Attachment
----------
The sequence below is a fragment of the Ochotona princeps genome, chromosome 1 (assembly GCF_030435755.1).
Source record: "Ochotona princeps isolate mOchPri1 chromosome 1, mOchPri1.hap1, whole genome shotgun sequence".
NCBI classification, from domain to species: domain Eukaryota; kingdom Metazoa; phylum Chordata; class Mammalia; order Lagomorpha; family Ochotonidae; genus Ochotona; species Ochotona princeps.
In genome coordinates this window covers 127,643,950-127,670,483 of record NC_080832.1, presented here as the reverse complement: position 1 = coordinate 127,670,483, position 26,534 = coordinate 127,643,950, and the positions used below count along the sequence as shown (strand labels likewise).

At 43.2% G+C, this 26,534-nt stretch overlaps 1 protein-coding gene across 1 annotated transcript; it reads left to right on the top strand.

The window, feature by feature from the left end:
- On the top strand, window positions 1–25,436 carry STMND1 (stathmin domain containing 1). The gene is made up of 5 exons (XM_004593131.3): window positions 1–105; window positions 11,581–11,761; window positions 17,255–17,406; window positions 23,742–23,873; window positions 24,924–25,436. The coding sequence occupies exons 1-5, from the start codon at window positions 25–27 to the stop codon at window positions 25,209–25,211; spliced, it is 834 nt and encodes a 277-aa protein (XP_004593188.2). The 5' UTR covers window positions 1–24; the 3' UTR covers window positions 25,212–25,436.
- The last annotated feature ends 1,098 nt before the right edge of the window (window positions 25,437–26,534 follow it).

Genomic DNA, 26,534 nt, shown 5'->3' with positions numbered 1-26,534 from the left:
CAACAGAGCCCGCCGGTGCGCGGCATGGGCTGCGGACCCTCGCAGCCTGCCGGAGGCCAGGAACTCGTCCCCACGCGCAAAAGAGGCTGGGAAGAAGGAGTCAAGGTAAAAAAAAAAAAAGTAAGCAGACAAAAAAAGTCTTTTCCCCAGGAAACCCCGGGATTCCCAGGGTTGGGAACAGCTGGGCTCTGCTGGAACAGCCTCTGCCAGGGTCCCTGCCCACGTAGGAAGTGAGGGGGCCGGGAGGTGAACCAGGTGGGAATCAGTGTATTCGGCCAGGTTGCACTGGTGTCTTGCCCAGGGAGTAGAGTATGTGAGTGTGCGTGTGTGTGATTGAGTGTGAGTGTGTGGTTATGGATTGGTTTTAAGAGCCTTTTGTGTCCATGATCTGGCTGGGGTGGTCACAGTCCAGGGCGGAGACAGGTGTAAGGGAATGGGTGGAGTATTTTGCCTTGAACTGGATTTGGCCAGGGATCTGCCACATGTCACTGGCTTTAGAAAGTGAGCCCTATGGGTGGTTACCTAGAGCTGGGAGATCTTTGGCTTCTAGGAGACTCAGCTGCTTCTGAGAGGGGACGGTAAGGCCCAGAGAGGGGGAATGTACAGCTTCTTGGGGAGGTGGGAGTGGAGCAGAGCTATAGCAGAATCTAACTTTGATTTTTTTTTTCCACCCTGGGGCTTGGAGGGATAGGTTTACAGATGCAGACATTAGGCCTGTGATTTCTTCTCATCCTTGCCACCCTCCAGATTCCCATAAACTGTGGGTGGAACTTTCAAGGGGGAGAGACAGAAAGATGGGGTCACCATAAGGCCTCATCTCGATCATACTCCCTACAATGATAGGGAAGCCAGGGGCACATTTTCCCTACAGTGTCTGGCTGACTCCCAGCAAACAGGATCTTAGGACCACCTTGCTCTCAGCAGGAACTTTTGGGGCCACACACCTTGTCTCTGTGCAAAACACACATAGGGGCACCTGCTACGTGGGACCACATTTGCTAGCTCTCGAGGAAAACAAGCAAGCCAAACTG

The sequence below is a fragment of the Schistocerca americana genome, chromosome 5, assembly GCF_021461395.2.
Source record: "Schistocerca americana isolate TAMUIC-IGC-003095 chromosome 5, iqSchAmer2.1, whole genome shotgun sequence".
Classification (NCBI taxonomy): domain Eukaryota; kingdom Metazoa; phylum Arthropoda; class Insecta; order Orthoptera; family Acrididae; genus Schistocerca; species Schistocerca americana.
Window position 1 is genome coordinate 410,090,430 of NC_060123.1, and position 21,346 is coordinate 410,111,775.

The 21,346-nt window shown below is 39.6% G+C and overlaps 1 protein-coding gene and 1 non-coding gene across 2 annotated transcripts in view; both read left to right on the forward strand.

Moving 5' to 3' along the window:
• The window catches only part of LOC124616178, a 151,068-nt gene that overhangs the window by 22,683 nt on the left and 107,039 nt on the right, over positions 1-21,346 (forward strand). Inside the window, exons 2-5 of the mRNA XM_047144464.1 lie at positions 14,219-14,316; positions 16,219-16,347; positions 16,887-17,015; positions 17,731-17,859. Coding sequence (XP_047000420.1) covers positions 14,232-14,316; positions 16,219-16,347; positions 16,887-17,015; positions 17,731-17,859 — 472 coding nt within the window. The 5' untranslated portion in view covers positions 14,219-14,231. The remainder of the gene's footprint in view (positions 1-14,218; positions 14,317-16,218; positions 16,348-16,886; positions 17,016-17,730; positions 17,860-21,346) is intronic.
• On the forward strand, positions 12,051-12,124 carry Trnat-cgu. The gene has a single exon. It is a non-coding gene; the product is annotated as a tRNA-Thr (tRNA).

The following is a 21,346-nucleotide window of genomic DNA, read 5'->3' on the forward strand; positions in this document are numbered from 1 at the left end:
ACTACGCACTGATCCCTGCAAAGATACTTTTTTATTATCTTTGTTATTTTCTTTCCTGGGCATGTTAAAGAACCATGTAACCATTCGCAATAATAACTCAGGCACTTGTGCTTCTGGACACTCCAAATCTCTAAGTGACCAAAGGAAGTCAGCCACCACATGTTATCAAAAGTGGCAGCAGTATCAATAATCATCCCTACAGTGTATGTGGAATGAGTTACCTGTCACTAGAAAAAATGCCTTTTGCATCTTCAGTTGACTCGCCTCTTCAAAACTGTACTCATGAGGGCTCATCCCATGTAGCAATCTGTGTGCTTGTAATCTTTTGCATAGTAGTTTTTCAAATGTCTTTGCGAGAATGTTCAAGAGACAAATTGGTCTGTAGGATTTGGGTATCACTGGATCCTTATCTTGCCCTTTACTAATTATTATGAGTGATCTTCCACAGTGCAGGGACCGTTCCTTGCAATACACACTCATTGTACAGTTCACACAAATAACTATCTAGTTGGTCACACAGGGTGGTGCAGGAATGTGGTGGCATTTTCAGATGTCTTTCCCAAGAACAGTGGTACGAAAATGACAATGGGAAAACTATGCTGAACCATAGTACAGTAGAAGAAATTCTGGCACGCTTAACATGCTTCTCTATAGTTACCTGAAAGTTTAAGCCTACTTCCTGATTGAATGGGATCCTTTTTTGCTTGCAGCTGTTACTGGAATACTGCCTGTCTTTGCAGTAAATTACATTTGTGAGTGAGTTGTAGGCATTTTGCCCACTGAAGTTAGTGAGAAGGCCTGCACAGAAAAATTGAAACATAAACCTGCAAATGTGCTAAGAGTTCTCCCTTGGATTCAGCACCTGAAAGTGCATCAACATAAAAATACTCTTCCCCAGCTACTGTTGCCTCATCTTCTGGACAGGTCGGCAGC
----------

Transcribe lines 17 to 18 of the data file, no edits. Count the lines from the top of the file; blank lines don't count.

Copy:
• The window catches only part of LOC124616178, a 151,068-nt gene that overhangs the window by 22,683 nt on the left and 107,039 nt on the right, over positions 1-21,346 (forward strand). Inside the window, exons 2-5 of the mRNA XM_047144464.1 lie at positions 14,219-14,316; positions 16,219-16,347; positions 16,887-17,015; positions 17,731-17,859. Coding sequence (XP_047000420.1) covers positions 14,232-14,316; positions 16,219-16,347; positions 16,887-17,015; positions 17,731-17,859 — 472 coding nt within the window. The 5' untranslated portion in view covers positions 14,219-14,231. The remainder of the gene's footprint in view (positions 1-14,218; positions 14,317-16,218; positions 16,348-16,886; positions 17,016-17,730; positions 17,860-21,346) is intronic.
• On the forward strand, positions 12,051-12,124 carry Trnat-cgu. The gene has a single exon. It is a non-coding gene; the product is annotated as a tRNA-Thr (tRNA).